Meat Traceability: Are U.S. Consumers Willing To Pay For It?
AbstractThis article reports the results form a series of laboratory auction markets in which consumers bid on meat characteristics. The characteristics examined include meat traceability (i.e., the ability to tract the retail meat back to the farm or animal of hormones, or knowing the animal was humanely treated), and extra assurances (e.g., extra meat safety assurances). This laboratory study provides non-hypothetical bid data on consumer preferences for a sample of consumers in Logan, Utah, for traceability, transparency, and assurances (TTA) in red meat at a time when the United States currently lags other countries in development of TTA meat systems. Results suggest these consumers would be willing to pay for such TTA meat characteristics, and the magnitude of the consumer bids reveals that a profitable market for development of TTA systems in the United States might exist.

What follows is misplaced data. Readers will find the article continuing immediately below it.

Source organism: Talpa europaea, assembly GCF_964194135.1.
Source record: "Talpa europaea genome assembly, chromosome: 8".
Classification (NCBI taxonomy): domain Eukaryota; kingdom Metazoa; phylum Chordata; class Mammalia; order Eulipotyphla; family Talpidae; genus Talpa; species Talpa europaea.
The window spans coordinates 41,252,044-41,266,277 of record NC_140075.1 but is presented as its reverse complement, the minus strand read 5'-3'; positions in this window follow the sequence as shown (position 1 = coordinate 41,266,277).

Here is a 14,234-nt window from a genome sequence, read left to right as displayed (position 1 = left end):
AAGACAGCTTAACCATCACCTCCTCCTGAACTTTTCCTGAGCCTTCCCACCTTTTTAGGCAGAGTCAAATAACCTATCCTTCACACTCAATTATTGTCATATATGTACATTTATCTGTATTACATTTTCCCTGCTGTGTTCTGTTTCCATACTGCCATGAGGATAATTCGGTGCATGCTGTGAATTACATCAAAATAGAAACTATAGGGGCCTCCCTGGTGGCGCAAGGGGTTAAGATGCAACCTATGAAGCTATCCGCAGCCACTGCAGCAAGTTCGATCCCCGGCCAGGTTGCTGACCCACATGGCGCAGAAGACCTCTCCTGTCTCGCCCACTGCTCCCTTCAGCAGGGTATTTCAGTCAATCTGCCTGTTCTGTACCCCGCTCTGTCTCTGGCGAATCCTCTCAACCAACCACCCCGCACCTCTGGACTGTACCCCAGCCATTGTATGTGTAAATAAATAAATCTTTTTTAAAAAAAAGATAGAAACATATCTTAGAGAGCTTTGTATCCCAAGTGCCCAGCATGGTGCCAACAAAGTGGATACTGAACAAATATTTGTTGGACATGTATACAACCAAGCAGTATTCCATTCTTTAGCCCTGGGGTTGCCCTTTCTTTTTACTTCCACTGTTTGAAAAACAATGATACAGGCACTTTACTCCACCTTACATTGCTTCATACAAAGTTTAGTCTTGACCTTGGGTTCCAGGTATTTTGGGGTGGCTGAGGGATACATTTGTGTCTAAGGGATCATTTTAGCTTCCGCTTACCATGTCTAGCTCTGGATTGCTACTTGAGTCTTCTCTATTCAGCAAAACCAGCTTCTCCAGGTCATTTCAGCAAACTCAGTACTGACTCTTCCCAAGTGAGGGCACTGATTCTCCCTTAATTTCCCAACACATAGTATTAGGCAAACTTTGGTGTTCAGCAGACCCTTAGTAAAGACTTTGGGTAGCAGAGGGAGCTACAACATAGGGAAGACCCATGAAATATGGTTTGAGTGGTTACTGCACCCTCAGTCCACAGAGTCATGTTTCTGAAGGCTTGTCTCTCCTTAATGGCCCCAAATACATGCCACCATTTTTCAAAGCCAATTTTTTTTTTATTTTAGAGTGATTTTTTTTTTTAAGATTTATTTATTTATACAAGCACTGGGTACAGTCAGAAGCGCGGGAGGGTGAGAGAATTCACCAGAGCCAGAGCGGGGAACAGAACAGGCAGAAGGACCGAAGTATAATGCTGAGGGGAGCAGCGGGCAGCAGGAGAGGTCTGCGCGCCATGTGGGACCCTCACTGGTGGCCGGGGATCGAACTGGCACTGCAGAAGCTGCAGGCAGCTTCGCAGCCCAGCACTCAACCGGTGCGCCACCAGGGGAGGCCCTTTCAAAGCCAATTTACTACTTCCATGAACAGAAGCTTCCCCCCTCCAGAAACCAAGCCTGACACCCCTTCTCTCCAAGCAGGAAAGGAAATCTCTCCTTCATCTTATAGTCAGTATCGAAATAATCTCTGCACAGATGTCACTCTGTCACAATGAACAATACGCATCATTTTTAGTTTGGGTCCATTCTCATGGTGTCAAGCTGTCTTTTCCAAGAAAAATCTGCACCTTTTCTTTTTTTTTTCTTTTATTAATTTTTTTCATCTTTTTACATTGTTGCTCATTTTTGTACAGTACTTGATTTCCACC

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Bibliographic InfoArticle provided by Western Agricultural Economics Association in its journal Journal of Agricultural and Resource Economics.
Volume (Year): 27 (2002)
Issue (Month): 02 (December)
Other versions of this item:
- David Dickinson & DeeVon Bailey, 2002. "Meat Traceability: Are U.S. Consumers Willing To Pay For It?," Working Papers 2002-07, Utah State University, Department of Economics.
- David Dickinson & DeeVon Bailey, 2001. "Meat traceability: are U.S. consumers willing to pay for it?," Working Papers 2001-14, Utah State University, Department of Economics.
- Dickinson, David L. & Bailey, DeeVon, 2002. "Meat Traceability: Are U. S. Consumers Willing To Pay For It?," 2002 Annual meeting, July 28-31, Long Beach, CA 19670, American Agricultural Economics Association (New Name 2008: Agricultural and Applied Economics Association).
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